I didn't like the rules you gave me, so I made some of my own.

    Strong people are harder to kill than weak people, and more useful in general. - Mark Rippetoe

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    Charlie Golf's Avatar
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    I just did about 3 miles this AM in the Free's...all systems good so far. Very similar response to when I first started sprinting in my KSOs. I've got my fingers crossed...We'll see.

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    i suffered with shin splints for a long time. and found the problem for me was a muscle imbalance, basically very strong calves but weak in the front of my lower leg ( i forget the name of this muscle). I strengthened this muscle considerable to the point i can actually flex my shin muscles, and NO MORE shin splints. The fix was to build a DARD contraption from stuff you can find at home depot, and just do simple exercises while sitting in front of the TV. check it out, and good luck:
    http://www.joeskopec.com/dard/dard.htm
    http://www.qfac.com/gear/dard.html

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    I'm hardly an athlete, so this may not apply. However, I got some good advice from a trainer and seem to have left a life-long shinsplint problem behind.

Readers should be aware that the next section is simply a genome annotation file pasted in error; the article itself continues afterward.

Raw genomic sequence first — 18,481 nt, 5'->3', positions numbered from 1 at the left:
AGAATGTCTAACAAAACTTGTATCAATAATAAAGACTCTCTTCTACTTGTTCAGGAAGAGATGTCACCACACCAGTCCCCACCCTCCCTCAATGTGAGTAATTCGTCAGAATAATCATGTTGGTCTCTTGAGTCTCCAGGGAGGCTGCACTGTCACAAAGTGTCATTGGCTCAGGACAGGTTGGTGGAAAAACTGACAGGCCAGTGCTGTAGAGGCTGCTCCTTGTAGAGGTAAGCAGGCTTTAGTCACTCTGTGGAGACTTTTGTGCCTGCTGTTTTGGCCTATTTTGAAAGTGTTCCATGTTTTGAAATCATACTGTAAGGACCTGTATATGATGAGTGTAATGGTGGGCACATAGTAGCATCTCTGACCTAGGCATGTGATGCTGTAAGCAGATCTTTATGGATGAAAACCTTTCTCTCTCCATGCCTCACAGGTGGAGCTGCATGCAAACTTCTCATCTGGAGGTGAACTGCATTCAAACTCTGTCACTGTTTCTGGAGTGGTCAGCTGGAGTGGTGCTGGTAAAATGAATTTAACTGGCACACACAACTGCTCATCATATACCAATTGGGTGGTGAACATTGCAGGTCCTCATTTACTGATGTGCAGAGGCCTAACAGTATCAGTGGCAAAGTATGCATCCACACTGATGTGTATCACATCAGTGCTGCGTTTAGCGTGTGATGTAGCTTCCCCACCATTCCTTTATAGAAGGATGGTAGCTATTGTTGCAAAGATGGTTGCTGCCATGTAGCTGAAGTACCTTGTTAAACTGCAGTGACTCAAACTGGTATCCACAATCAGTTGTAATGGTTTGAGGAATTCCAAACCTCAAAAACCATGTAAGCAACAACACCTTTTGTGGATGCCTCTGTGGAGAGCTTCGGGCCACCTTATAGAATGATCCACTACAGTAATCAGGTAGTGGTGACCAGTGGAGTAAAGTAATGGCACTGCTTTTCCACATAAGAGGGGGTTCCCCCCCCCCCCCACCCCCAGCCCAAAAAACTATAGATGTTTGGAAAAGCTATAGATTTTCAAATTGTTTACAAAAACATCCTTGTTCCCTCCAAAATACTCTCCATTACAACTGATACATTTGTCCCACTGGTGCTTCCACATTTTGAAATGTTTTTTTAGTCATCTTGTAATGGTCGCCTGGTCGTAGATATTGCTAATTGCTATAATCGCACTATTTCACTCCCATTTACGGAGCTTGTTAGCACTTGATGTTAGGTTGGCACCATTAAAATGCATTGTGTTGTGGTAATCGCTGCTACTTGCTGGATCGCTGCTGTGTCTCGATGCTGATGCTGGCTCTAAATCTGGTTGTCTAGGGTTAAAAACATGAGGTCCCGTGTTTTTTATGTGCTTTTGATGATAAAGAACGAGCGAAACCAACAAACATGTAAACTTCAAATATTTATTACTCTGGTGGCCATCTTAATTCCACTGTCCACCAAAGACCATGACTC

1. True shin splints are an injury--if they happen, RICE. You will have pain until it heals.
    2. Consciously shorten stride. This especially applies to the underfit (not you for this reason, at least, but...), as sometimes unconsciously exertion (longer than natural stride) equals exercise, and when underfit people exercise they unconsciously overexert instead of move naturally.

    Worked for me. But who knows.

    They really were the bane of my exercising existence, from high school (relatively fit) on (progressively not so).

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    Charlie Golf's Avatar
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    Thanks for the input guys. The DARD contraption looks intriguing. I may have to make a Home Depot run. I think it is definitely a muscular and flexibility issue. BTW, the foot strike I mentioned above in the gait analysis was wearing conventional running shoes and was a while back. My foot strike is definitely different in "barefoot" shoes.